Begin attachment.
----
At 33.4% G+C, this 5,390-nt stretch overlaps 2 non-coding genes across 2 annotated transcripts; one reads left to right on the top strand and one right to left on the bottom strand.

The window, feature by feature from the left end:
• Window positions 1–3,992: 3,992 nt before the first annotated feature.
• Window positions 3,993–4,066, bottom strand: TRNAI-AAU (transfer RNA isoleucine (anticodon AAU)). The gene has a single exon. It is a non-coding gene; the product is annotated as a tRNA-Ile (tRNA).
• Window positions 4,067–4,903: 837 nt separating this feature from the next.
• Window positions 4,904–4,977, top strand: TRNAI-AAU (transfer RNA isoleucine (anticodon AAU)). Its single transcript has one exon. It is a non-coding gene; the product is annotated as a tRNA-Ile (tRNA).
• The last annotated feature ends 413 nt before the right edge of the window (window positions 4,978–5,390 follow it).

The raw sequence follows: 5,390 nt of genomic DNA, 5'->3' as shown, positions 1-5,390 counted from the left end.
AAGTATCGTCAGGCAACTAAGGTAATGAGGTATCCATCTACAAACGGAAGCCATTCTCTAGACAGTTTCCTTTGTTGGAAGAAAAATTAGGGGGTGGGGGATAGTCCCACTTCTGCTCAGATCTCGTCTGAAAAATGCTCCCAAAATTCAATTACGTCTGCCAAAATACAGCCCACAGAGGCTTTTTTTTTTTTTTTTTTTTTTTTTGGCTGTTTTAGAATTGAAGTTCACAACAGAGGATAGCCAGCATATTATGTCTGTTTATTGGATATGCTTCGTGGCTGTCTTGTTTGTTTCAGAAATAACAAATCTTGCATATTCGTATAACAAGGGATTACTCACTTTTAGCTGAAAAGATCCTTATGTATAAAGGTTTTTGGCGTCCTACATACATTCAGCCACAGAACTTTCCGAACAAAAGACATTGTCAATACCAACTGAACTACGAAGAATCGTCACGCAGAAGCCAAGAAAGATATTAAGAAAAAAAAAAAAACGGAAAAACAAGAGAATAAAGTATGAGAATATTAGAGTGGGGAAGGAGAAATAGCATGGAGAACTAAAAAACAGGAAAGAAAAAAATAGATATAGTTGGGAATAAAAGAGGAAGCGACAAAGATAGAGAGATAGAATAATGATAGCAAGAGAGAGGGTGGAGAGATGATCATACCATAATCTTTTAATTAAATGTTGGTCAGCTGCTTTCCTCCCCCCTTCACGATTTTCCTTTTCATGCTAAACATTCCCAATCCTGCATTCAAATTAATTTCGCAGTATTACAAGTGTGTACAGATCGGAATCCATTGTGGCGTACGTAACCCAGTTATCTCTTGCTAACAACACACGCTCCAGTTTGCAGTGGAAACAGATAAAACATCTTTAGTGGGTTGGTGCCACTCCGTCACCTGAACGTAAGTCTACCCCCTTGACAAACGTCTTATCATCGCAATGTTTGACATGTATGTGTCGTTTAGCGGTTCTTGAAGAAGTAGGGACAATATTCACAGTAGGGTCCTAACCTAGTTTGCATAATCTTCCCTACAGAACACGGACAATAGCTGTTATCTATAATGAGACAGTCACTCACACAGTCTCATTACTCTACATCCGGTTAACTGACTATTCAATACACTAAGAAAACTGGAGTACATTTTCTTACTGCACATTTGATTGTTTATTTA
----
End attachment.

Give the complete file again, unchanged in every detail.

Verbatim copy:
At 33.4% G+C, this 5,390-nt stretch overlaps 2 non-coding genes across 2 annotated transcripts; one reads left to right on the top strand and one right to left on the bottom strand.

The window, feature by feature from the left end:
• Window positions 1–3,992: 3,992 nt before the first annotated feature.
• Window positions 3,993–4,066, bottom strand: TRNAI-AAU (transfer RNA isoleucine (anticodon AAU)). The gene has a single exon. It is a non-coding gene; the product is annotated as a tRNA-Ile (tRNA).
• Window positions 4,067–4,903: 837 nt separating this feature from the next.
• Window positions 4,904–4,977, top strand: TRNAI-AAU (transfer RNA isoleucine (anticodon AAU)). Its single transcript has one exon. It is a non-coding gene; the product is annotated as a tRNA-Ile (tRNA).
• The last annotated feature ends 413 nt before the right edge of the window (window positions 4,978–5,390 follow it).

The raw sequence follows: 5,390 nt of genomic DNA, 5'->3' as shown, positions 1-5,390 counted from the left end.
AAGTATCGTCAGGCAACTAAGGTAATGAGGTATCCATCTACAAACGGAAGCCATTCTCTAGACAGTTTCCTTTGTTGGAAGAAAAATTAGGGGGTGGGGGATAGTCCCACTTCTGCTCAGATCTCGTCTGAAAAATGCTCCCAAAATTCAATTACGTCTGCCAAAATACAGCCCACAGAGGCTTTTTTTTTTTTTTTTTTTTTTTTTGGCTGTTTTAGAATTGAAGTTCACAACAGAGGATAGCCAGCATATTATGTCTGTTTATTGGATATGCTTCGTGGCTGTCTTGTTTGTTTCAGAAATAACAAATCTTGCATATTCGTATAACAAGGGATTACTCACTTTTAGCTGAAAAGATCCTTATGTATAAAGGTTTTTGGCGTCCTACATACATTCAGCCACAGAACTTTCCGAACAAAAGACATTGTCAATACCAACTGAACTACGAAGAATCGTCACGCAGAAGCCAAGAAAGATATTAAGAAAAAAAAAAAAACGGAAAAACAAGAGAATAAAGTATGAGAATATTAGAGTGGGGAAGGAGAAATAGCATGGAGAACTAAAAAACAGGAAAGAAAAAAATAGATATAGTTGGGAATAAAAGAGGAAGCGACAAAGATAGAGAGATAGAATAATGATAGCAAGAGAGAGGGTGGAGAGATGATCATACCATAATCTTTTAATTAAATGTTGGTCAGCTGCTTTCCTCCCCCCTTCACGATTTTCCTTTTCATGCTAAACATTCCCAATCCTGCATTCAAATTAATTTCGCAGTATTACAAGTGTGTACAGATCGGAATCCATTGTGGCGTACGTAACCCAGTTATCTCTTGCTAACAACACACGCTCCAGTTTGCAGTGGAAACAGATAAAACATCTTTAGTGGGTTGGTGCCACTCCGTCACCTGAACGTAAGTCTACCCCCTTGACAAACGTCTTATCATCGCAATGTTTGACATGTATGTGTCGTTTAGCGGTTCTTGAAGAAGTAGGGACAATATTCACAGTAGGGTCCTAACCTAGTTTGCATAATCTTCCCTACAGAACACGGACAATAGCTGTTATCTATAATGAGACAGTCACTCACACAGTCTCATTACTCTACATCCGGTTAACTGACTATTCAATACACTAAGAAAACTGGAGTACATTTTCTTACTGCACATTTGATTGTTTATTTA